Healthcare-Design

EPISODES

Episode 17: Amy Mays - Interior Design Practice Leader at HDR

PART 1

My guest today is Amy Mays, Interior Design Practice Leader at HDR’s New York, New York architecture studio. “There are kiosk check-ins and wait time calculators so members are constantly informed,” says Amy about the changing face of waiting rooms at Kaiser Permanente. She draws an analogy between a patient waiting for their appointment and a passenger on an airplane. When there is zero communication from the pilot, the passenger begins to worry and anxiety increases. You can easily see the parallel with waiting rooms.

Learn more about Amy Mays and HDR by visiting: https://www.hdrinc.com. Find HDR on Instagram by searching for @hdr_inc,  on Twitter @hdrarchitecture and on LinkedIn by searching for Health at HDR.

Thank you to our industry partners:

  • The Center For Health Design
  • The Nursing Institute for Healthcare Design

Learn more about how the Center for Health Design can support your firm by visiting: http://healthdesign.org.

Connect to a community of clinicians and others interested in supporting clinician involvement in design and construction of the built environment by visiting The Nursing Institute for Healthcare Design at https://www.nursingihd.com/.

And to the American Association of Healthcare Interior Designers, thank you for your support of this program. Enhance your professional credibility by earning the Certified Healthcare Interior Design credential. Visit http://AAHID.org for more info.

In part 1 of the episode you will learn:

  • What is special and different about one of HDR’s latest projects at Hartford Hospital Bone and Marrow Institute and what designers can learn from this innovative project about the future of healthcare design.
  • The integration of cutting-edge technology and hospitality in healthcare projects in a brand new way.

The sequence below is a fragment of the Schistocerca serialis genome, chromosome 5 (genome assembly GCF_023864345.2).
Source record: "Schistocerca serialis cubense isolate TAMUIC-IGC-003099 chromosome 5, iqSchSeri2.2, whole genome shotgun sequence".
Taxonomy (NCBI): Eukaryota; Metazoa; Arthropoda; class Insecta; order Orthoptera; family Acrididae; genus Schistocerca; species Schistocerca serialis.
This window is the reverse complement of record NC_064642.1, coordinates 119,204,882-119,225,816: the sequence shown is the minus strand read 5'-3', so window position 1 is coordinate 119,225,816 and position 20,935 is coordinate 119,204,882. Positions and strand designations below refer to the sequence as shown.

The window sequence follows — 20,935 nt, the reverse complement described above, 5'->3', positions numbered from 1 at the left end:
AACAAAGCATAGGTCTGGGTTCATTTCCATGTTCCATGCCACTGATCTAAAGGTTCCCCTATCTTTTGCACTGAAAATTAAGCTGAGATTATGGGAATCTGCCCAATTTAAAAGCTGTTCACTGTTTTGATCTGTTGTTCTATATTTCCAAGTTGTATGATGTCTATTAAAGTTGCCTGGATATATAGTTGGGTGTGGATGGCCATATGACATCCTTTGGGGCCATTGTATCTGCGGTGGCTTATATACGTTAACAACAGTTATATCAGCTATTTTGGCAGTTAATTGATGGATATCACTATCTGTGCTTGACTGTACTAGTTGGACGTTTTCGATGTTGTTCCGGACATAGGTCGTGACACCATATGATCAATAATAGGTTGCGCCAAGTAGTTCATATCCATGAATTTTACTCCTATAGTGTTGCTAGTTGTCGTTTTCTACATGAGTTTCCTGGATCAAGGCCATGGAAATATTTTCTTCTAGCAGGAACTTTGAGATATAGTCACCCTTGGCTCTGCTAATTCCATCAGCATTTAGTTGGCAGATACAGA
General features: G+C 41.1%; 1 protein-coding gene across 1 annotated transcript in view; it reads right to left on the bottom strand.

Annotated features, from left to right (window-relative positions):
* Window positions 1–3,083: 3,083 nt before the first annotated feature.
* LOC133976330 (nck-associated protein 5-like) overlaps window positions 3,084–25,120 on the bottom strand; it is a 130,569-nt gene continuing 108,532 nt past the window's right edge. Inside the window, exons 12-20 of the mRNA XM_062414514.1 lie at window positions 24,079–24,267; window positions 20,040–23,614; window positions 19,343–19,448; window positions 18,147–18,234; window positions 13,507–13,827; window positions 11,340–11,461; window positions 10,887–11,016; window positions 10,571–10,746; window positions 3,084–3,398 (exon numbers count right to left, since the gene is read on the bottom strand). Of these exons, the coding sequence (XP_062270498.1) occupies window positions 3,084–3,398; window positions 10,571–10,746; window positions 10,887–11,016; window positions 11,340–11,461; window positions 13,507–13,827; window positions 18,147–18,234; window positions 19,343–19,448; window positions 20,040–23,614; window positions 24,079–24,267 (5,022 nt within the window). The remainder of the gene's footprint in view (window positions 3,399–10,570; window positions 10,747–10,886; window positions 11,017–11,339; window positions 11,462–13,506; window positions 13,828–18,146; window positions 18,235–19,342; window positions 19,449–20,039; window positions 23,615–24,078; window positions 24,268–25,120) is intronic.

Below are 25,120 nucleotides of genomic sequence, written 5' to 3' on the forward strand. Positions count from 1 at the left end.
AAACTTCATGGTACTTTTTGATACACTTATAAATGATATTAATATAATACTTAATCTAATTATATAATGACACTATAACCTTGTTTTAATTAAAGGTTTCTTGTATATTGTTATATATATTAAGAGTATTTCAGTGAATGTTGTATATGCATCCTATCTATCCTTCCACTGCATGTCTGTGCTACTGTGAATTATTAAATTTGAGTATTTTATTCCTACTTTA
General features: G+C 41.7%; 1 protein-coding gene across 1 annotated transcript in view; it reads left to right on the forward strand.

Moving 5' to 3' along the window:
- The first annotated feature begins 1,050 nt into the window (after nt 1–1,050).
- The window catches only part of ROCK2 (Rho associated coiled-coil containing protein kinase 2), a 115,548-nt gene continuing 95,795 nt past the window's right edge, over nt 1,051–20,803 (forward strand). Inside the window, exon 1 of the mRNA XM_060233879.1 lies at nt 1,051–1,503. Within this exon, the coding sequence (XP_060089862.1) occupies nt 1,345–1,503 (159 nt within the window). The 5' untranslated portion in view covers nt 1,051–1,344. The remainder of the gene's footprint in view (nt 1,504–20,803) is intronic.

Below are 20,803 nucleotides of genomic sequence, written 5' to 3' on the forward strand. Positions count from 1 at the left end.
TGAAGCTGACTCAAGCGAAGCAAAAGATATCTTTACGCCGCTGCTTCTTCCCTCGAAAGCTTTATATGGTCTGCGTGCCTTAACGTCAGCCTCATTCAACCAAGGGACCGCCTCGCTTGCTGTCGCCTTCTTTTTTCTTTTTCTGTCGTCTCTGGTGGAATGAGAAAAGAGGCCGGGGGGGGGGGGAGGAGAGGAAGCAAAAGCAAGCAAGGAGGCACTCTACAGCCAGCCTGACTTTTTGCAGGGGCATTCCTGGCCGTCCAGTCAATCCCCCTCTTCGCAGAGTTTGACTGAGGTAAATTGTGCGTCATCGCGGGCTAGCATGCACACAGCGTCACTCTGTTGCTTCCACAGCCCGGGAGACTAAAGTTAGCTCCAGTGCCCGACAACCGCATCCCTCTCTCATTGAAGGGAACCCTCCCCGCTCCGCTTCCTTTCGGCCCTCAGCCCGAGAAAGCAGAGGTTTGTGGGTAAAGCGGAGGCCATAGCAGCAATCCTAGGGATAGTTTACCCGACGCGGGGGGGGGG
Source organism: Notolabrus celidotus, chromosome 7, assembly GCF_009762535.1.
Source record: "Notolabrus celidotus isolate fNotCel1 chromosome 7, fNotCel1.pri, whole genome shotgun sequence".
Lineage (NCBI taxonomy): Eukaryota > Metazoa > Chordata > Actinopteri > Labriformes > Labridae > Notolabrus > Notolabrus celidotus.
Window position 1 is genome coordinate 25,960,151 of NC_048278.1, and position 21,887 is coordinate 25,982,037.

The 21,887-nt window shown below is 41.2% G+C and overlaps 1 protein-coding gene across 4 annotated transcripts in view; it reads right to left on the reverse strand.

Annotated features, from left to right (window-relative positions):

• How physicians are getting more involved in envisioning new design projects to include the clinician’s perspective.
  • How new healthcare design projects include empowering patients through technology and community building.
  • How HDR’s Kaiser Grande Chino project is totally different than other Kaiser hospitals, and how Kaiser is leading the way in new healthcare design models through its program, “Reimagining Ambulatory Care.”
  • When Kaiser calls its patients “members”, the experience changes for patients.
  • What it means to the future of healthcare design when HDR helped Kaiser reimagine its Chino location by transforming the existing waiting rooms into community classrooms, self check-in kiosks, and wait time calculators given to members.
  • How HDR’s Focal Point Community Chicago project sets the bar higher for community care and wellness prevention with the hospital as the core anchor of the 33-acre campus.
  • How mixed-use spaces are now being built in some of the lowest income areas (with the example of Focal Point Community Chicago) so low-income families can have access to healthy food and great medical care.
  • The increasing desire of hospital clients to integrate with the surrounding neighborhoods and invite communities onto their campus through things like cooking classes and walking trails, and how this is changing the face of healthcare design.

PART 2

In the second part of my conversation with Amy Mays, Interior Design Practice Leader at HDR’s New York, New York architecture studio, Amy shares what it was like to walk into the operating room to have 20 strangers staring at her right before her serious brain surgery, and how that experience changed her approach to healthcare design. “I ended up having a benign brain tumor and it blew my world apart fairly quickly,” says Amy. That story and more on the changing face of healthcare design from one of the largest architecture firms in the world, on part 2 of today’s episode.